Ambassador McFaul resigned last month to return to Stanford University’s Hoover Institution, leaving us without a dedicated official envoy to Moscow. We need an Ambassador to advocate for regional stability and economic confidence. We need an Ambassador right now to be a stone in the Putin administration’s shoe, always present and felt with every step. This is not something we should expect of either the Secretary of State or the Deputy Chief of Mission in Moscow, who each have other responsibilities.

Finally, we need an Ambassador with a detailed knowledge of existing US capability across every agency and department; a proven ability to deliver finely calibrated messages in volatile situations; and a keen awareness of the ability and willingness of our allies to stand beside us under any given set of circumstances.

Ambassador McFaul and General Mattis have been colleagues at the Hoover Institution for the past six weeks, where they have undoubtedly been talking through this Ukraine crisis as it has unfolded from unrest, to the shooting of protesters, to the ouster of President Yanukovych, and finally to an undeclared Russian invasion of Crimea.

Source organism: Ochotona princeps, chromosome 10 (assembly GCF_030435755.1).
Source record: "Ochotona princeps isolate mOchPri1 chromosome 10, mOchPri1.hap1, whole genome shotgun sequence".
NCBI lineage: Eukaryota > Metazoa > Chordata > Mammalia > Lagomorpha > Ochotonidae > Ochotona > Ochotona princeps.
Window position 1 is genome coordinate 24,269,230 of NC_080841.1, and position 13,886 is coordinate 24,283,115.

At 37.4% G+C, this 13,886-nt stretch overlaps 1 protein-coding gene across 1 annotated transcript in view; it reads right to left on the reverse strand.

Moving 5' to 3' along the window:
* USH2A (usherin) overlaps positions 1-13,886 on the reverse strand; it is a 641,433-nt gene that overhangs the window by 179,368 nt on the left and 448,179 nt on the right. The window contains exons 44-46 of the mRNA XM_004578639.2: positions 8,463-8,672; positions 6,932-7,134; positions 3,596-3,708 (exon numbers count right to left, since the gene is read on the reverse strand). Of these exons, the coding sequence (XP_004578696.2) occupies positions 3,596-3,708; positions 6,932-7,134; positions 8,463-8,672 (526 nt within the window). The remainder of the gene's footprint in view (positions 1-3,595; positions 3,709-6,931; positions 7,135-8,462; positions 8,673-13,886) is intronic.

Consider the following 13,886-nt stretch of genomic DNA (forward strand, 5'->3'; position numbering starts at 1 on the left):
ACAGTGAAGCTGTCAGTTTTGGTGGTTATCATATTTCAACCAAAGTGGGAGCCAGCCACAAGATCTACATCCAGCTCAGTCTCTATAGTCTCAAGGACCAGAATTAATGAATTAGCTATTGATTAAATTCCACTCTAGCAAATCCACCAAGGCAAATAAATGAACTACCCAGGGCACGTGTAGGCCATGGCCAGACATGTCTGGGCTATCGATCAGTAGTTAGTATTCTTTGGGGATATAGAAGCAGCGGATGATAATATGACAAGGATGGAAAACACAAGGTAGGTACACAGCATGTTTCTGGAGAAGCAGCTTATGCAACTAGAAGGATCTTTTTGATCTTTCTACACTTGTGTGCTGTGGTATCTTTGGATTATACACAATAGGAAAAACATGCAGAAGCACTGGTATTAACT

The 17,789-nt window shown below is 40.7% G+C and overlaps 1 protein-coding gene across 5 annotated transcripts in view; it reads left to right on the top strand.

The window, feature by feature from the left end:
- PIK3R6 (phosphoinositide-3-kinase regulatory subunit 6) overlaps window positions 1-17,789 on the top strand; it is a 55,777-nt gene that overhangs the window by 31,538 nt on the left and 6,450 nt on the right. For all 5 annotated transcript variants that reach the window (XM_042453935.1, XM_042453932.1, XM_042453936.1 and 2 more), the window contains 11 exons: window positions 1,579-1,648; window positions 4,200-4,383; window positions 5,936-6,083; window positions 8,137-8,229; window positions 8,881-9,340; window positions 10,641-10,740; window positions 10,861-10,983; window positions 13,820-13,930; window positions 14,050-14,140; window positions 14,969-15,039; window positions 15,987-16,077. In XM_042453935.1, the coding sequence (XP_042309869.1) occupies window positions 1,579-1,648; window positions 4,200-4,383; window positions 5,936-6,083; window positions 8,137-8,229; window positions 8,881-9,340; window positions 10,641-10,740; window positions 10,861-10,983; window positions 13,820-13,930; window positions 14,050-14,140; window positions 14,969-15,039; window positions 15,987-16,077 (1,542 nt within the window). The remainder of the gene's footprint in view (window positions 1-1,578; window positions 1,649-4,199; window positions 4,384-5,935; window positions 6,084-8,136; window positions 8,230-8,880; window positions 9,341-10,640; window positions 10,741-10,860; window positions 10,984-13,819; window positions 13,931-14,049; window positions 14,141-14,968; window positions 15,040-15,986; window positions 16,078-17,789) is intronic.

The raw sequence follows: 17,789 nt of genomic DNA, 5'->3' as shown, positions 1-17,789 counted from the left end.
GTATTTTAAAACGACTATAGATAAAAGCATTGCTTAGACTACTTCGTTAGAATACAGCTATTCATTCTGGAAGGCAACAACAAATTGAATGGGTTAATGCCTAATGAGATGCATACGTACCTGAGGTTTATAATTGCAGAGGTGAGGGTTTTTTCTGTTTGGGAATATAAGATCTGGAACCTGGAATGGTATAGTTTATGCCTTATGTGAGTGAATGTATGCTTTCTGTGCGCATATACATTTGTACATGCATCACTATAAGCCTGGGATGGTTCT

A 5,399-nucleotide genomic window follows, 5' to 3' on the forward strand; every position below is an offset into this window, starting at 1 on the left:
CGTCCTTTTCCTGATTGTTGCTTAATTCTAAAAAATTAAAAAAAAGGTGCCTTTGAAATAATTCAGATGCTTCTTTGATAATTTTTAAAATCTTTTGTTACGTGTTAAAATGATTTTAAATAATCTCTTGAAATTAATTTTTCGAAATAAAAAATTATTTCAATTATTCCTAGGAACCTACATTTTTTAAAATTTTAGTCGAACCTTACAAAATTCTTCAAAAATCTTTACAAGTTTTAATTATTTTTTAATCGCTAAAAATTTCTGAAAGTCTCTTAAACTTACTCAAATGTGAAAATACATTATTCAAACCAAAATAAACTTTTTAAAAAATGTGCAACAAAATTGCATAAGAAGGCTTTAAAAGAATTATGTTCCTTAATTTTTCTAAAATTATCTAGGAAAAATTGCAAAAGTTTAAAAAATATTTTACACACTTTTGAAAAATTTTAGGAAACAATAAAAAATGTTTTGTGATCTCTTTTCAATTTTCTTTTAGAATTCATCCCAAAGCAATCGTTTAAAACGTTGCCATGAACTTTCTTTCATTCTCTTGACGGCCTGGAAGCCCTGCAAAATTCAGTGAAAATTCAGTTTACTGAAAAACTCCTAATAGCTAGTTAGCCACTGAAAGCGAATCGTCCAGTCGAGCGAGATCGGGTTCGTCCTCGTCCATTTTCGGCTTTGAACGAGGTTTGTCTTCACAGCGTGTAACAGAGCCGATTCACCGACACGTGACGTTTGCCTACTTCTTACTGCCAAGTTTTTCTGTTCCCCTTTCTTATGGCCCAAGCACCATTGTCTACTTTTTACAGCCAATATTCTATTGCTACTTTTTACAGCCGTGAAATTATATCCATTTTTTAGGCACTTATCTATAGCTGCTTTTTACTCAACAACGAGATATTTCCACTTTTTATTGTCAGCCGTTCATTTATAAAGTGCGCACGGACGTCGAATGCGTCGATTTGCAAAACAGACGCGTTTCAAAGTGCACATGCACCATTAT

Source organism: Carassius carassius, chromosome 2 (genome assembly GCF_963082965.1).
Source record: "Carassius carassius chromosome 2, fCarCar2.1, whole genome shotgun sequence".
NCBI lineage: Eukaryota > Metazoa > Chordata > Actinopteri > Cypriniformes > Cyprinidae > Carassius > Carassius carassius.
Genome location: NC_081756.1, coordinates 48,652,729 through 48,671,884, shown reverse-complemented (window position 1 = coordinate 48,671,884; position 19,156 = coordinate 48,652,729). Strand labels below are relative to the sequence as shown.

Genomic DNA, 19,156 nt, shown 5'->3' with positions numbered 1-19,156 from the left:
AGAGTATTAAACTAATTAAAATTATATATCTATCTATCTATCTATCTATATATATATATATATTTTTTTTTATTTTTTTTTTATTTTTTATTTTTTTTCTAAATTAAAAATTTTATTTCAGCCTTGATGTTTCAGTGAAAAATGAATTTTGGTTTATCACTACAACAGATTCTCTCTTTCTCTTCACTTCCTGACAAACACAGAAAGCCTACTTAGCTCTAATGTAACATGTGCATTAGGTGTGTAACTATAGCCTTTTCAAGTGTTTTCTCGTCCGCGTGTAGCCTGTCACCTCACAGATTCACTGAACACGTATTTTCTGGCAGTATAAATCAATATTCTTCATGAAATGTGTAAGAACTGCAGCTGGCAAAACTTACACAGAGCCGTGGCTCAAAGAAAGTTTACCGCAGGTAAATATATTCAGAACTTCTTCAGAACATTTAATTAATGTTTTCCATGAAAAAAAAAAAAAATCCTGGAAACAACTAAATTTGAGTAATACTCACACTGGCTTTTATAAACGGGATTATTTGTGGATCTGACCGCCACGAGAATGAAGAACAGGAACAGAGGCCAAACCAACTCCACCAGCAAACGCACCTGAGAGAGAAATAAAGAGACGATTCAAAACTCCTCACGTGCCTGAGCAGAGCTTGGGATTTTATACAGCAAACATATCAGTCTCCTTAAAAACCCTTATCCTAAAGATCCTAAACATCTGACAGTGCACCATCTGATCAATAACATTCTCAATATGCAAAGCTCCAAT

As of this writing, the petition has 50 signatories. Some of the reasons given by the supporters are below:

  • Because I’m a Marine and I know Mattis takes zero shit.
  • Because General Mattis is a badass.
  • Because I’m begging you, with tears in my eyes…
  • Because Gen. Mattis has a zero-tolerance for bullshit.
  • I know General Mattis personally & professionally and he is by far the answer and the patriot to what this country is facing at this time.

One supporter of this petition which is addressed to President Obama states his reason as, “Because this guy unlike the President has a set of balls.

Obviously, that’s really going to help.